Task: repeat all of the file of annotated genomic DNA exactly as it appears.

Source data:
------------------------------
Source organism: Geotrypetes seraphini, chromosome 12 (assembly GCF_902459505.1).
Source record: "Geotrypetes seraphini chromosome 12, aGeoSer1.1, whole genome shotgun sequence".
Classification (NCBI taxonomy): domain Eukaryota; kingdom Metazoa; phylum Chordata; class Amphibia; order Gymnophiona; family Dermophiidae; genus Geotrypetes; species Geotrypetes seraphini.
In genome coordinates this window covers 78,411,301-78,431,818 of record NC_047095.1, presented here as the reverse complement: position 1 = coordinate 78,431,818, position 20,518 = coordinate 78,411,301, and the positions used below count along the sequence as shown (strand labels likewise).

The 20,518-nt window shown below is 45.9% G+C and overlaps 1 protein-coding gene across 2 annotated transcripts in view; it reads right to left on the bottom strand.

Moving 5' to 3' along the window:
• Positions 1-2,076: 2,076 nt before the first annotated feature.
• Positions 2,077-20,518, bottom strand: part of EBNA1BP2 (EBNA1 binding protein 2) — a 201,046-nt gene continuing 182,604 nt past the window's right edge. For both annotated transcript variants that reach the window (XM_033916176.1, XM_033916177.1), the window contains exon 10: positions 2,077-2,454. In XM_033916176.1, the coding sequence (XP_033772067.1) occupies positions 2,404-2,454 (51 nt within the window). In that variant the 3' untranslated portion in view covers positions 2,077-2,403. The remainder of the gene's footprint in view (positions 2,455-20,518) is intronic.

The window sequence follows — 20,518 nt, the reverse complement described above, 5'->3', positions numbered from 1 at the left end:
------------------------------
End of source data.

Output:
Source organism: Geotrypetes seraphini, chromosome 12 (assembly GCF_902459505.1).
Source record: "Geotrypetes seraphini chromosome 12, aGeoSer1.1, whole genome shotgun sequence".
Classification (NCBI taxonomy): domain Eukaryota; kingdom Metazoa; phylum Chordata; class Amphibia; order Gymnophiona; family Dermophiidae; genus Geotrypetes; species Geotrypetes seraphini.
In genome coordinates this window covers 78,411,301-78,431,818 of record NC_047095.1, presented here as the reverse complement: position 1 = coordinate 78,431,818, position 20,518 = coordinate 78,411,301, and the positions used below count along the sequence as shown (strand labels likewise).

The 20,518-nt window shown below is 45.9% G+C and overlaps 1 protein-coding gene across 2 annotated transcripts in view; it reads right to left on the bottom strand.

Moving 5' to 3' along the window:
• Positions 1-2,076: 2,076 nt before the first annotated feature.
• Positions 2,077-20,518, bottom strand: part of EBNA1BP2 (EBNA1 binding protein 2) — a 201,046-nt gene continuing 182,604 nt past the window's right edge. For both annotated transcript variants that reach the window (XM_033916176.1, XM_033916177.1), the window contains exon 10: positions 2,077-2,454. In XM_033916176.1, the coding sequence (XP_033772067.1) occupies positions 2,404-2,454 (51 nt within the window). In that variant the 3' untranslated portion in view covers positions 2,077-2,403. The remainder of the gene's footprint in view (positions 2,455-20,518) is intronic.

The window sequence follows — 20,518 nt, the reverse complement described above, 5'->3', positions numbered from 1 at the left end: